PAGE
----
“Often voted as being the best Pacific island in the world by seasoned travelers, Maui’s waterworld also ranks high with aquatic tourists seeking some of the finest scuba diving and snorkeling opportunities in all of the Hawaiian islands.”
An eerie, low-pitched sound reverberated through the water column interrupting my search for critters concealed in the reef’s tangled branches of staghorn coral. I paused and curiously listened to the faint, haunting melody. My eyes scanned the cobalt blue void in a vain attempt to determine the source of this intriguing subsea harmony. The mysterious composer of these beguiling noises must be a “singer”. Somewhere out there in the blue…perhaps several miles away…a solitary male humpback whale was hanging motionless approximately 60-feet beneath the waves vocalizing the primordial, repetitious, vibrato of a whale song.
Known worldwide as the “singing whales”; marine biologists theorize the humpback’s song is either designed to attract females or to ward off other males. For me, the how or why was unimportant. I was simply content with knowing there remains ocean sanctuaries where divers can hear whales croon. That place is in the sparkling deep blue inter-island ocean passages that encircle Hawaii’s second largest island, Maui.
Maui’s stunning coastline offers dramatic ocean views, sprawling pineapple plantations, lavish resort villages and more miles of swimmable beaches than any of the other Hawaiian Islands. Situated in the central Pacific, 2,000 miles from the United States mainland, 3,400 miles from Japan and 850 miles from the nearest point of any other island group, the Hawaiian Islands are among the most isolated in the world. Formed geologically by two massive volcanoes, Maui’s 729 square miles of picturesque landscape is a study in tranquil beauty. A central valley, blanketed with sugarcane, divides the deeply eroded West Maui Mountains from the dormant 10,023 feet Haleakala volcano, thus earning Maui the fanciful sobriquet, “The Valley Isle”.
Each year, between November and April, humpback whales, as many as 10,000 or more, migrate from their summer feeding grounds in Alaska’s frigid arctic waters to frolic in the tropical and sheltered sea that surround the Hawaiian Islands. Soon after their arrival, the whale’s breed, calve and nurse their young before departing in May on the long return journey back to Alaska. This natural phenomenon has spawned a flourishing sub-industry for the Maui’s economy.
Whale watching is big business here during the humpback’s sojourn. A large fleet of charter vessels and onshore observation sites permit visitors ample opportunity to view these magnificent mammals from a safe distance. Humpback whales are protected under Hawaiian law, making it illegal for any person or craft to advance within 100 yards of the whales. Such laws are necessary to protect the whales from harassment during their mating season. Of course, no law prevents whales from approaching charter vessels should the whales choose to do so. Every now and then, it is not unheard of for these friendly leviathans to reward scuba divers with a “close encounter of the cetacean kind”.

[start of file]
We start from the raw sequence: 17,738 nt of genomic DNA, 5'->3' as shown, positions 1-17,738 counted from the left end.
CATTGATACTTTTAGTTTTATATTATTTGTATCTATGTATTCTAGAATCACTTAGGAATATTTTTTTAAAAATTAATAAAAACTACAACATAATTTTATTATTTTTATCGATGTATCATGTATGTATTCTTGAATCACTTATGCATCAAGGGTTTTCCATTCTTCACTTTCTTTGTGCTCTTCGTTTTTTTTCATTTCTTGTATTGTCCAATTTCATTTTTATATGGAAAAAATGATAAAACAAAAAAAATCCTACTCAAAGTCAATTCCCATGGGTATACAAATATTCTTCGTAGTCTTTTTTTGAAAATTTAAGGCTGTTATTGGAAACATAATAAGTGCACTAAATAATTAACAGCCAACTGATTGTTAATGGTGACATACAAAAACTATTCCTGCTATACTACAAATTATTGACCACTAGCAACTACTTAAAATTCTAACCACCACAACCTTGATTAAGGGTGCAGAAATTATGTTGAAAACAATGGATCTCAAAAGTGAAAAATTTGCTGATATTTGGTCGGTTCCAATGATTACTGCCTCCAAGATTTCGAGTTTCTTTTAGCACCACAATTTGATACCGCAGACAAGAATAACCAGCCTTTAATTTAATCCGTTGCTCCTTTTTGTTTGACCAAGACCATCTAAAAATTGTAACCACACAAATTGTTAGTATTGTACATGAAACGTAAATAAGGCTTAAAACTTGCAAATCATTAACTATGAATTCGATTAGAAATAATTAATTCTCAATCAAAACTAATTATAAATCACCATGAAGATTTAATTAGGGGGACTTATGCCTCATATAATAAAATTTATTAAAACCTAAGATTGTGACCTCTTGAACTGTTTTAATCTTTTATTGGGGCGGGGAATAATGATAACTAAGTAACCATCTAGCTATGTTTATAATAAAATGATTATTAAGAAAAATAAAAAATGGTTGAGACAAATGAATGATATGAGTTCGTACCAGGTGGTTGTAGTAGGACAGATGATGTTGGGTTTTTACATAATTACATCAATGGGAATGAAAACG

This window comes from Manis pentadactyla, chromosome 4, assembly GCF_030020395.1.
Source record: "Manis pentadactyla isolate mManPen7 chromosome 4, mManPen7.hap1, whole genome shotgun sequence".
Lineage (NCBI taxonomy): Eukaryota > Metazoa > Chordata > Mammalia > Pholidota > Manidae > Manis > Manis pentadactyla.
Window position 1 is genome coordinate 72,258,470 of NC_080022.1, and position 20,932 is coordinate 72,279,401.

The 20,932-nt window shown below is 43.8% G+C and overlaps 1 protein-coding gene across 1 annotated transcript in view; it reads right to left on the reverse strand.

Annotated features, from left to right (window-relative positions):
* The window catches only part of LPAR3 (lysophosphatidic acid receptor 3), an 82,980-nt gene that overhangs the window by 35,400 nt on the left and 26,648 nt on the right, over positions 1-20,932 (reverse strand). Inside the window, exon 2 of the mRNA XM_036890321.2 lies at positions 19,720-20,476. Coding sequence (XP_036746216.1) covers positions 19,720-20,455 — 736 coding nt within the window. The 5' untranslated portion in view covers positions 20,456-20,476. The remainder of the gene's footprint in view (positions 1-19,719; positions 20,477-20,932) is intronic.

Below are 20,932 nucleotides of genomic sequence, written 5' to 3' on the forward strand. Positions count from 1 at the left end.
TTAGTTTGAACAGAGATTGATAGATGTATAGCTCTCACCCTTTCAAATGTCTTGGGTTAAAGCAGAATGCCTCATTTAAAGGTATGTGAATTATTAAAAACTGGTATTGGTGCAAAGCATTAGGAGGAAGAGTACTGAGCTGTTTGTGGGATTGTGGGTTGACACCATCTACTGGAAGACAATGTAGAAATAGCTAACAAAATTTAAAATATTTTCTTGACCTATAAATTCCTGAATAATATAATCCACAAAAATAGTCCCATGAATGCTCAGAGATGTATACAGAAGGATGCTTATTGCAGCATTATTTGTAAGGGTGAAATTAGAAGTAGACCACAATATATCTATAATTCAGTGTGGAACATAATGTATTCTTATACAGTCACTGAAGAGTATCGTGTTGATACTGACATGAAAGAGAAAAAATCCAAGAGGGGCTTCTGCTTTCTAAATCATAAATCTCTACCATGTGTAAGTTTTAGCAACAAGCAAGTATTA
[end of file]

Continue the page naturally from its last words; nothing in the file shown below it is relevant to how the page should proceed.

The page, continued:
Maui’s charming waterfront town, Lahaina, was once the capital of the Hawaiian Kingdom. In the nineteenth century the site was the residence and island playground of the high chiefs. Around 1819, America’s Pacific whaling ships began to visit after working the lucrative whaling grounds in Japan. Almost overnight, Lahaina had become the most important provisioning stop for the whaling fleet. It was christened the “whaling capitol of the world” when 429 whaling ships dropped anchor here in 1846. Protestant missionaries had arrived earlier in 1823 at the invitation of Queen Keopuolani (the first Hawaiian chief to convert to Christianity). The missionaries were instrumental in establishing schools and enforcing moral decency upon a tropical paradise overrun with drunken, unruly, sex-crazed whalers. The village faded quickly after the whaling industry declined. Today, Lahaina has risen from relative obscurity to become Maui’s foremost tourist center. What was once a wild seafarer’s town has developed into a place that uniqely blends old world charm with twentieth century amenities. Art galleries, specialty clothing shops, jewelry boutiques and fine restaurants now crowd the tiny downtown core.
Scuba diving has long been one of Maui’s main attractions. Inter-island diving excursions around Maui and the neighboring islands. Molokini Crater, Molokai and Lanai are easily arranged through any of Maui’s fully equipped dive operators. Private charters, weekly packages, night dives, equipment sales, rentals and all levels of scuba instruction are readily available. With so many different dive operators to choose from, certified divers can make arrangements to plumb the depths at both popular and off-the-beaten-path dive sites.
Molokini Crater is arguably Maui’s signature diving and snorkeling site. Situated in Alalakeilli Channel, halfway between Maui and the island of Kahoolawe, Molokini’s crescent shaped land mass is an extinct volcano that is just a 25-minute boat ride from Maui. Owing to the caldera’s gaping size, this place offers a multitude of astonishing deep or shallow dive sites all at one location. It’s also best to book an early-morning trip from, as this very popular site is often teeming with scuba and snorkel day-trippers by mid afternoon.